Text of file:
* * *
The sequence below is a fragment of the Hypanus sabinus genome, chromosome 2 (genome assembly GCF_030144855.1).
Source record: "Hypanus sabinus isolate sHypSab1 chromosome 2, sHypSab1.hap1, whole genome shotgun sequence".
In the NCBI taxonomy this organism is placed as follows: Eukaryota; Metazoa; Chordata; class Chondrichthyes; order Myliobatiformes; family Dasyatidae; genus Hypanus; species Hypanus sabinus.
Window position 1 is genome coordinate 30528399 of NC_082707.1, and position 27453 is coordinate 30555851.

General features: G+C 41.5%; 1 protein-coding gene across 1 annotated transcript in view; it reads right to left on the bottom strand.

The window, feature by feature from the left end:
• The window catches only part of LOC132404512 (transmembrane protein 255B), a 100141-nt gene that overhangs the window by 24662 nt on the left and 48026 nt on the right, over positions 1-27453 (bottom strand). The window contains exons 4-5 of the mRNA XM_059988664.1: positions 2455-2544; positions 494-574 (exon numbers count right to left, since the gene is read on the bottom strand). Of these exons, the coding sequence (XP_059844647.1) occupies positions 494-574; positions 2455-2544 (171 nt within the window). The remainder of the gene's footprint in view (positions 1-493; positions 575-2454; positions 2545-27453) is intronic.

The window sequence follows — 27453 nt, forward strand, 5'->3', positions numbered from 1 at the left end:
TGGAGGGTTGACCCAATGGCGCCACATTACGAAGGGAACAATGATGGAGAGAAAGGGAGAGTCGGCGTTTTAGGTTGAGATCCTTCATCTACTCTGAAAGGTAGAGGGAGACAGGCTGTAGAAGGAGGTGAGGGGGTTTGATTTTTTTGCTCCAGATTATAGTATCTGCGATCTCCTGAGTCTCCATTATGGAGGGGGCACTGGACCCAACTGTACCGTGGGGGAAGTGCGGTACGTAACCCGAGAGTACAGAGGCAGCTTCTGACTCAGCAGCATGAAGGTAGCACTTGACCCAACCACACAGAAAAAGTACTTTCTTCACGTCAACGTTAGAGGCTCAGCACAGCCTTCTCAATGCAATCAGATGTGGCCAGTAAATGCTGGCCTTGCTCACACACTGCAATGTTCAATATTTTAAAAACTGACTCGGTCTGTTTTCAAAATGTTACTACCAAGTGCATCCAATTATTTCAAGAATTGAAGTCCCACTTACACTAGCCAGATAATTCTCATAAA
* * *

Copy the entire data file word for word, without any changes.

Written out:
The sequence below is a fragment of the Hypanus sabinus genome, chromosome 2 (genome assembly GCF_030144855.1).
Source record: "Hypanus sabinus isolate sHypSab1 chromosome 2, sHypSab1.hap1, whole genome shotgun sequence".
In the NCBI taxonomy this organism is placed as follows: Eukaryota; Metazoa; Chordata; class Chondrichthyes; order Myliobatiformes; family Dasyatidae; genus Hypanus; species Hypanus sabinus.
Window position 1 is genome coordinate 30528399 of NC_082707.1, and position 27453 is coordinate 30555851.

General features: G+C 41.5%; 1 protein-coding gene across 1 annotated transcript in view; it reads right to left on the bottom strand.

The window, feature by feature from the left end:
• The window catches only part of LOC132404512 (transmembrane protein 255B), a 100141-nt gene that overhangs the window by 24662 nt on the left and 48026 nt on the right, over positions 1-27453 (bottom strand). The window contains exons 4-5 of the mRNA XM_059988664.1: positions 2455-2544; positions 494-574 (exon numbers count right to left, since the gene is read on the bottom strand). Of these exons, the coding sequence (XP_059844647.1) occupies positions 494-574; positions 2455-2544 (171 nt within the window). The remainder of the gene's footprint in view (positions 1-493; positions 575-2454; positions 2545-27453) is intronic.

The window sequence follows — 27453 nt, forward strand, 5'->3', positions numbered from 1 at the left end:
TGGAGGGTTGACCCAATGGCGCCACATTACGAAGGGAACAATGATGGAGAGAAAGGGAGAGTCGGCGTTTTAGGTTGAGATCCTTCATCTACTCTGAAAGGTAGAGGGAGACAGGCTGTAGAAGGAGGTGAGGGGGTTTGATTTTTTTGCTCCAGATTATAGTATCTGCGATCTCCTGAGTCTCCATTATGGAGGGGGCACTGGACCCAACTGTACCGTGGGGGAAGTGCGGTACGTAACCCGAGAGTACAGAGGCAGCTTCTGACTCAGCAGCATGAAGGTAGCACTTGACCCAACCACACAGAAAAAGTACTTTCTTCACGTCAACGTTAGAGGCTCAGCACAGCCTTCTCAATGCAATCAGATGTGGCCAGTAAATGCTGGCCTTGCTCACACACTGCAATGTTCAATATTTTAAAAACTGACTCGGTCTGTTTTCAAAATGTTACTACCAAGTGCATCCAATTATTTCAAGAATTGAAGTCCCACTTACACTAGCCAGATAATTCTCATAAA